At worst Bradford has been every bit as effective as the Twins' two main setup men, and based on FIP he's been better than both of them from 2005-2007 and this year. He's arguably an upgrade over Crain and Guerrier, let alone Brian Bass and Boof Bonser. What makes the decision to pass on Bradford even more frustrating is that the Twins reportedly claimed Alan Embree off waivers this week. Embree is five years older and far less effective than Bradford, in addition to being left-handed.
2005-2007 PA ERA FIP 2008 PA ERA FIP Bradford 645 3.24 2.84 Bradford 170 2.34 3.56 Embree 736 4.85 3.65 Embree 193 5.40 4.41
Not only has Bradford been significantly better than Embree this season and during the previous three years, over the past eight seasons few relievers have consistently posted lower ERA or FIP totals than the side-arming ground-ball machine. It's a moot point because the A's pulled Embree back off waivers rather than send him to the Twins, but passing up a very good right-handed reliever while making a play for a mediocre left-handed reliever is misguided to say the least.
Remember last spring, when Minneapolis Star Tribune columnist Jim Souhan accused Joe Mauer of making up an injury when he missed time with a "stress reaction" in his knee? Souhan wrote at the time: "I've spoken with trainers in other sports who have told me there is no such thing." With minimal research Stick and Ball Guyshowed how incredibly off base and irresponsible Souhan's claim was. All of which brings us to this St. Paul Pioneer Pressnote about Adam Everett's throwing problems:
Everett said his goal upon returning to the team was to prove that he finally was healthy. His shoulder had bothered him from the get-go. He called it a "stress reaction" in his right shoulder. That means it was this close to being a stress fracture, which is a very bad thing.
Apparently Tom Powers doesn't speak to those same "trainers in other sports" that Souhan does. And sadly Everett's throwing problems haven't gone away even though "there's no such thing" as his injury.
People fretted about losing a "veteran innings eater" when the Twins let Carlos Silva walk as a free agent, but it may have been the best move (or non-move) of the winter. Silva got a four-year, $48 million deal from the Mariners and is 4-13 with a 5.93 ERA. Better yet, he's called out teammates publicly for their lack of effort recently, saying that he should "grab somebody in his neck and pin them to the wall" because only "half of the team wants to do the best they can." At 4-13 with a 5.93 ERA, that takes balls.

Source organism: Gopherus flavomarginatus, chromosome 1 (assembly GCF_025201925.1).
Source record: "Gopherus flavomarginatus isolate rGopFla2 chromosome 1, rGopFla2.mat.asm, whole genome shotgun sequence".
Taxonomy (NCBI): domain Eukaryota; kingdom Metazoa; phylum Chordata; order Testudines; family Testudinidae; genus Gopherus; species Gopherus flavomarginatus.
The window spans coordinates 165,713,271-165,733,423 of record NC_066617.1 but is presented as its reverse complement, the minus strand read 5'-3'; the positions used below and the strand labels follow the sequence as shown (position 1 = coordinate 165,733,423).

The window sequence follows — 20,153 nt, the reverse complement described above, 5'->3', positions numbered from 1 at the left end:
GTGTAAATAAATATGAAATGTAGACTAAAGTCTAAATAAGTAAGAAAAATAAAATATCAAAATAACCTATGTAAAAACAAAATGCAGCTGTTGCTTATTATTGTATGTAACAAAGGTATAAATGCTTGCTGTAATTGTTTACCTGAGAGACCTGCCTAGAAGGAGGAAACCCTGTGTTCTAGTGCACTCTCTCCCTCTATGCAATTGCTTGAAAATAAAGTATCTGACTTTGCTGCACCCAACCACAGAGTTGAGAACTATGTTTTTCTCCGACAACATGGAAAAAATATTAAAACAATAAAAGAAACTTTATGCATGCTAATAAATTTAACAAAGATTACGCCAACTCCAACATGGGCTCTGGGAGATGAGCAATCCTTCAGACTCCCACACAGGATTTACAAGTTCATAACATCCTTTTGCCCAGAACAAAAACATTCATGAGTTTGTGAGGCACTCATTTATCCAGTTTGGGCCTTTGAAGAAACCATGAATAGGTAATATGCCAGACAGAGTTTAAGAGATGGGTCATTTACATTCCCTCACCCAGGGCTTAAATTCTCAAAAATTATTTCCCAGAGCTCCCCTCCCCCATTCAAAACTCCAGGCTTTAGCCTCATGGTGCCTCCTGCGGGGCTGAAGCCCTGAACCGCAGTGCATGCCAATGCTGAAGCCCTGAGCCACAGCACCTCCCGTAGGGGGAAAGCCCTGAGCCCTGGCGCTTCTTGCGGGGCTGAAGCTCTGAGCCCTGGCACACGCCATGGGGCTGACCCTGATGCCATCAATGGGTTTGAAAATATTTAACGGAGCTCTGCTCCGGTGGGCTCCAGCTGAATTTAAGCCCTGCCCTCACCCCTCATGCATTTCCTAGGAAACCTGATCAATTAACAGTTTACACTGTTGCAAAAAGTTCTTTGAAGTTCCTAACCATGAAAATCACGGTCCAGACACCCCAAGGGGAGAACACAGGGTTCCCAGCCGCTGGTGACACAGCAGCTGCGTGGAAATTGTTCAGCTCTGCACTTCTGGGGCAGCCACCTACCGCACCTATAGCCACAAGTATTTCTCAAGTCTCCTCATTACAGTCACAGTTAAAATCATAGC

As Phil Milleramusingly notes over at his must-read Pioneer Press blog, when it comes to sliding into first base Randy Ruiz is the bizarroNick Punto.
Won't Get Fooled Again (Kielty for Stewart, Revisited)
I'll tip my hat to the new constitution Take a bow for the new revolution Smile and grin at the change all around me Pick up my guitar and play Just like yesterday Then I'll get on my knees and pray We don't get fooled again
News of the Twins inkingBobby Kielty to a minor-league contract brings back all sorts of memories for me and this blog. Five years ago, in the early days of this blog, Kielty was the subject of perhaps my very first campaign for freedom. A switch-hitter with good power, excellent plate discipline, and a strong minor-league resume, he hit .269/.375/.444 with 23 homers, 61 total extra-base hits, and a 147-to-102 strikeout-to-walk ratio in 750 plate appearances as a part-time player for the Twins.
That's my kind of player and so this blog featured regular calls for the Twins to "Free Bobby Kielty!" They eventually did in July of 2003, trading him to the Blue Jays for Shannon Stewart in a deal that struck me at the time as "horrible." Kielty was a 26-year-old switch-hitter with a .269/.375/.444 career line who played solid defense in all three outfield spots and cost little. To a 20-year-old blogger who loved young hitters who got on base and hit homers, he seemed like someone to build around, not trade away.
Plus, Stewart was a 29-year-old impending free agent whose .299/.365/.447 career line was so close to Kielty's .269/.375/.444 mark that an upgrade seemed unlikely, let alone an upgrade big enough to warrant giving up Kielty's entire career for a half-season rental. Why trade a good, young, cheap player for a veteran version who doesn't appear to be any better, makes far more money, and can become a free agent at season's end?
It seemed to me five years ago like "a horrendously awful trade" and five years later the logic involved in coming to that admittedly hyperbolic conclusion still strikes me as fairly sound. Of course, logical or not my reaction (or perhaps overreaction) to the Kielty-Stewart trade is something that longtime fans (and critics) of this blog can point to as a moment where my analysis turned out to be completely wrong. The first of many, some might say.
Stewart indeed supplied a short-term upgrade over Kielty, hitting .322/.384/.470 in 65 games to help lead the Twins to their second straight division title. He was rightfully credited with jump-starting the lineup from the leadoff spot and wrongfully viewed by some misguided voters as a "good story" MVP candidate based on a strong but unspectacular half-season for a playoff-bound team. Meanwhile in Toronto, Kielty hit just .233/.342/.376 in 62 games with the Blue Jays.